South Australian Railways
Class operators South Australian Railways
Provenance South Australian Railways
Ownership History Trust of South Australia
Built by S.A.R. Islington Workshops
Number in class 4
Number series 109 - 112
Entered service 28th May 1900
Condemned 25th March 1966
Entered the museum 25th March 1971
Length (over coupling points) 46’ 7’’ (14.2m)
Seating capacity 14 sleeping or 18 day passengers
Tare Weight 21 tons (21,000 kilograms)
The carriages of the South Australian Railways were renowned for their longevity, if for nothing else. Thus, it is not surprising that some of them were 70 years old when the main line to Broken Hill was finally converted in 1970 from narrow to standard gauge, causing the wholesale condemnation of large numbers of narrow gauge carriages.
Most of these carriages followed the same body pattern - short, mansard type roofs over balcony style bodies. After the first few years when four wheelers were built, almost all had standard four wheel bogies. However, in 1888 it was proposed to build a series of six vehicles with six-wheeled bogies. The first three, 109, 110 and 111 were built as sleeping cars and issued to traffic in 1889 and 1890, but it was to be ten years before the other three saw the light of day. The next to be built was 112 in 1900, and this was completed as a sleeping car, while the last two cars, 113 and 114, were built as sitting up cars.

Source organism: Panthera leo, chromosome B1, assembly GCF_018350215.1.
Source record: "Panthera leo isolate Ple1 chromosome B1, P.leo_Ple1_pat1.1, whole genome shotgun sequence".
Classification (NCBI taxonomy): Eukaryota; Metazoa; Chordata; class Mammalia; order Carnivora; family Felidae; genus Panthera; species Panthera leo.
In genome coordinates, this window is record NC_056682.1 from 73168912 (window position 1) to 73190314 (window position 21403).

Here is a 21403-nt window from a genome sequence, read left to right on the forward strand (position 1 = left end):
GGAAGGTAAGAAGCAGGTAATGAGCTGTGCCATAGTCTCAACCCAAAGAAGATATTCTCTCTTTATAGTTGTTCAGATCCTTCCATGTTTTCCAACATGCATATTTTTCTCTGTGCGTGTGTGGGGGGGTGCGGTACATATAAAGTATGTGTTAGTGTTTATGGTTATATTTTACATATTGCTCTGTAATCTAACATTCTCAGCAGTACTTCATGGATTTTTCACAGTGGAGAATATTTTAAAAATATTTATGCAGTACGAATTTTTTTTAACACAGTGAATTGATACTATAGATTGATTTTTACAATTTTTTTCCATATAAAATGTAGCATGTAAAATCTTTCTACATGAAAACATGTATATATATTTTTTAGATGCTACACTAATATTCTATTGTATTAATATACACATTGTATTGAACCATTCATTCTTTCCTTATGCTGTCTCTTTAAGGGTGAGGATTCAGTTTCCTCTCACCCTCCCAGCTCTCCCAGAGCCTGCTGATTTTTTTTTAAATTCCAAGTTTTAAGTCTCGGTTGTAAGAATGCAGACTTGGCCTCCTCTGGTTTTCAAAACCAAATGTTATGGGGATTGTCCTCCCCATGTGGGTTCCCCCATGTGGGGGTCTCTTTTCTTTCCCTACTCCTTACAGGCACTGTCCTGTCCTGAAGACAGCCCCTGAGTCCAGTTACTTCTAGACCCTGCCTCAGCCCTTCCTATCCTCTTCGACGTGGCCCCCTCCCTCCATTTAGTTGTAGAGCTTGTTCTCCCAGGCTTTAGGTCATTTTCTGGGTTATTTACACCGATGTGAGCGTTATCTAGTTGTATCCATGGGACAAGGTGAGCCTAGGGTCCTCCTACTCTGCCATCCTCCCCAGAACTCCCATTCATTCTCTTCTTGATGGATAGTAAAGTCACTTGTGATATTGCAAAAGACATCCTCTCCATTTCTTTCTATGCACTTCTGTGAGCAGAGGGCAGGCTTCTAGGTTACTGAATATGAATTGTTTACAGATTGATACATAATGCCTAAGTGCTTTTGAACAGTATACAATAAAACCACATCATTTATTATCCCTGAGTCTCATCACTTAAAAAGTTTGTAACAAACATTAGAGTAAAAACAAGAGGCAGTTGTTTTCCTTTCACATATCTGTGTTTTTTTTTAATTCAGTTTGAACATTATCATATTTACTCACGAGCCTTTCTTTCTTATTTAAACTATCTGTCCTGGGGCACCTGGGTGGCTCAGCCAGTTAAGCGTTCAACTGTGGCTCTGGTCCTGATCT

112 varied from the earlier sleeping cars in the arrangement of the sleeping berths. In the earlier cars a longitudinal seat formed the lower berth, but in 112 two seats facing one another pulled down to form a lower berth in Pullman style. Eighteen first class passengers were carried in sleeping berths.
On 29th July 1907, Number 112, emerged from Islington in the guise of an observation car fitted with Stone´s electric light. She now carried either 14 sleeping or 18 day passengers, the end compartment having had its fixed seats removed and a table and four movable chairs fitted in their place. Also, the toilet, which had been in this compartment, was relocated in the adjoining compartment.
In 1913 a speed indicator clock and fan were fitted in this small saloon, and it is believed that the car was thereafter used as a Departmental car for the most part. On 6th June 1917, Number 112 was officially named Baroota.
For the remainder of its life Baroota was to retain its layout as an observation car, but having been replaced on the main line by the three new sleeping cars, Alberga, Nilpena and Coonatto, it was to see service in later years only as a standby sleeper or on special trains.
These twelve-wheel vehicles were to be the only such carriages to be built for use on the narrow gauge lines of South Australia, and spent all their lives on the Peterborough to Broken Hill main line.